There was no guarantee that any of the first-time candidates running for political office in Rachel Lears’ documentary “Knock Down the House” would win their respective races — let alone become a standout figure among the congressional class of 2019.
Lears began following now-Rep. Alexandria Ocasio-Cortez during her primary challenge of incumbent Democrat Joe Crowley in the most recent midterm elections. AOC would go on to win New York’s 14th congressional district. But before that, she was a geographically convenient subject for New York City-based filmmaker Lears.
“We were able to do a little bit more filming with her at that early stage of the project when we didn’t have external funding, just fitting it in between freelance jobs at the time. But then it was a process of several more months of figuring out who else would be in the film,” Lears said at a Q&A following an International Documentary Association screening in Los Angeles.
The film follows the primary races of four progressive Democrat candidates — Ocasio-Cortez, Amy Vilela, Cori Bush, and Paula Jean Swearengin — endorsed by the organizations Justice Democrats and Brand New Congress and running for public office for the first time. Initially, Lears planned to follow Justice Democrats candidates who eschewed corporate donations and were supporting each other through the primary process.
“I was really interested in the idea of solidarity and people from different parts of the country from different backgrounds coming together to really work on a collective project — running for office — not just alone, but on this slate. So we never considered candidates that weren’t on those slates. I think I interviewed about 25 candidates. I interviewed many men as well. The original idea for the project was more about outsiders, people who had not run before, people who had not held office before who these organizations were tapping through the nomination process and convincing to run and then supporting those campaigns,” Lears said.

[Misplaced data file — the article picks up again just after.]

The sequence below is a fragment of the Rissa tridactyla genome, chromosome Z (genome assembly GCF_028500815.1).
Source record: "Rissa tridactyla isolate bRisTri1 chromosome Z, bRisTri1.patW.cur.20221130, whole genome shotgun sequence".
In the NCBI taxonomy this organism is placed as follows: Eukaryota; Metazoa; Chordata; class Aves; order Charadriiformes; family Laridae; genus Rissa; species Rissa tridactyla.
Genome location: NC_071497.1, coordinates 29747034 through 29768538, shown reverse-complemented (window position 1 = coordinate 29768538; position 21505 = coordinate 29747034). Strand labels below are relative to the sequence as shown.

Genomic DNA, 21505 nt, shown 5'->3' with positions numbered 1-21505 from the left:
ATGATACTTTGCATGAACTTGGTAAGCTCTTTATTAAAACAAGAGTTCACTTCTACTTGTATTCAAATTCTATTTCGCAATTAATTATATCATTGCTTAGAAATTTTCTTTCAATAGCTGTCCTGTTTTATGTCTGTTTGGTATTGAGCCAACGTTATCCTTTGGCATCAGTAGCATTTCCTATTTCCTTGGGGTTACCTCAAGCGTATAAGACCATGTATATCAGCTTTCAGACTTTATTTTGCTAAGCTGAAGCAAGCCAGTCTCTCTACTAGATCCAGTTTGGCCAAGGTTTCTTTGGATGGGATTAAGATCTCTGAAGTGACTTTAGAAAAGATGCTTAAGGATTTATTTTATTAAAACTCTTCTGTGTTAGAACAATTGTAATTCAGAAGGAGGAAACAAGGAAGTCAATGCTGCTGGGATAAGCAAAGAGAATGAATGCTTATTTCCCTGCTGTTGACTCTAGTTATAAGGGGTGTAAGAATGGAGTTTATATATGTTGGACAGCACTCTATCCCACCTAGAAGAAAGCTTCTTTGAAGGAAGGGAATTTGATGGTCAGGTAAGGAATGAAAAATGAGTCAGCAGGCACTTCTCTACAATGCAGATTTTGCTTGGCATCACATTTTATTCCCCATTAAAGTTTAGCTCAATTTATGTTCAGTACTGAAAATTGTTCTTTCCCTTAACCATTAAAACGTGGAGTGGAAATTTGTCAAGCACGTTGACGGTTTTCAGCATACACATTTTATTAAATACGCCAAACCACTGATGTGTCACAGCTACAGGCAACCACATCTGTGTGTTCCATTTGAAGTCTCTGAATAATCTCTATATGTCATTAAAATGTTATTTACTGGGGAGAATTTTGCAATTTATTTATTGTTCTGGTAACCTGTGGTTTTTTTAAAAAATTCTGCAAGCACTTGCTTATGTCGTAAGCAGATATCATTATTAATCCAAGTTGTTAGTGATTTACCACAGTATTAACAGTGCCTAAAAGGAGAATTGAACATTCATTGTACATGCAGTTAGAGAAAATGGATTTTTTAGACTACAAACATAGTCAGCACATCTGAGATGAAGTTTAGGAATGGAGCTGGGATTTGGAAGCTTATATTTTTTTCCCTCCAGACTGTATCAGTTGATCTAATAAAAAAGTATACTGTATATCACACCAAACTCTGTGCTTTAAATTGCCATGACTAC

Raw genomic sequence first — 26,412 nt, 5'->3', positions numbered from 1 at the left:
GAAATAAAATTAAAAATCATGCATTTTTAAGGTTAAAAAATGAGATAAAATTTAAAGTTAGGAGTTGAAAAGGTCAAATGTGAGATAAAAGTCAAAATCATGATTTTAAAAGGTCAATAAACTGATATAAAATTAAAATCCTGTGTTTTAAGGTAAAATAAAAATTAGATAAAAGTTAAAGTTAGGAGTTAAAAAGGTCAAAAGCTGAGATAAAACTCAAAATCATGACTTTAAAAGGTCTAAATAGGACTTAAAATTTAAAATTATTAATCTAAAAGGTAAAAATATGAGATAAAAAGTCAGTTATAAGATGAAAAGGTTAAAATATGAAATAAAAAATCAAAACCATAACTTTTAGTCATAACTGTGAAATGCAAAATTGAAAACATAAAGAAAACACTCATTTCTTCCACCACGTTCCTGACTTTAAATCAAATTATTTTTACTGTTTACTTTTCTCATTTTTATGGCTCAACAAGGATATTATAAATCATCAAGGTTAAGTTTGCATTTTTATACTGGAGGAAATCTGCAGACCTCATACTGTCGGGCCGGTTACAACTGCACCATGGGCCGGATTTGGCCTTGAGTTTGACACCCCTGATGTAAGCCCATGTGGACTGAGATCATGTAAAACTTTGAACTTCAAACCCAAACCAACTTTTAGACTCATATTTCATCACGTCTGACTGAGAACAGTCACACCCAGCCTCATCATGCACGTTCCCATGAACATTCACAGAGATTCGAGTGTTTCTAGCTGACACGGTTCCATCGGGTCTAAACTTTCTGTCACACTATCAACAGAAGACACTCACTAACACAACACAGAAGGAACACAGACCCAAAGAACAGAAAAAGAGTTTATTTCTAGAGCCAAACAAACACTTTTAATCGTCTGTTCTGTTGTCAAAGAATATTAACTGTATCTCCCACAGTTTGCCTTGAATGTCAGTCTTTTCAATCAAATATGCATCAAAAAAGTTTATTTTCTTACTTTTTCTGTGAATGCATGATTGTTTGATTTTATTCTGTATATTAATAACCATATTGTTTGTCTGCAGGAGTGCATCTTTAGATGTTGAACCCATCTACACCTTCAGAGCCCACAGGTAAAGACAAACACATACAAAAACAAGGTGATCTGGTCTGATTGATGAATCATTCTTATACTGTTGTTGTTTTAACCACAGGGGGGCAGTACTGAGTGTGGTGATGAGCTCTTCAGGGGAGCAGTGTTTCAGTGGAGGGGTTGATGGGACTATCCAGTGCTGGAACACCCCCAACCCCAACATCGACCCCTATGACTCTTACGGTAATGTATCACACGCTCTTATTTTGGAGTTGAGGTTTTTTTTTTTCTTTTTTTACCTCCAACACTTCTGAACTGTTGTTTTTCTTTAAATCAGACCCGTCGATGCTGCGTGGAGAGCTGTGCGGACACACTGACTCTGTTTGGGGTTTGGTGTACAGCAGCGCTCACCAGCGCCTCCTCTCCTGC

That’s why other House superstars like Ilhan Omar, Rashida Talib, and Ayanna Pressley were not considered — they’d all held office before. And while Ocasio-Cortez was the easiest candidate Lears connected with, the rest of the four women profiled in the film were ideal because of their “very strong personal stories of overcoming hardship and loss and pain, and even trauma, to find strength and turn that into a drive for positive action,” a theme that drew her to each of them. Geography and timing played a role as well.
“We wanted to really make this a national story, so the fact that they were from different regions and from different backgrounds and that together they could represent something that was more than the sum of the parts was also a huge factor,” she said. “And their primaries had to be on different dates because we did not have the budget to have multiple crews going around.”
The four women were “game to participate,” but it still took time to feel comfortable in front of the cameras. Ocasio-Cortez and Bush were comfortable in front of cameras as digital natives, but there was still an element of trust that needed to be built.
“There was a level of trust that we needed to build by letting them know where we were coming from, the types of stories we tell,” Lears said.
“Knock Down the House” is available to stream on Netflix. And yes, Lears confirmed — some of the candidates who didn’t win their races are planning on running again.
The IDA Documentary Screening Series brings some of the year’s most acclaimed documentary films to the IDA community and members of industry guilds and organizations. Films selected for the Series receive exclusive access to an audience of tastemakers and doc lovers during the important Awards campaigning season from September through November. For more information about the series, and a complete schedule, visit IDA.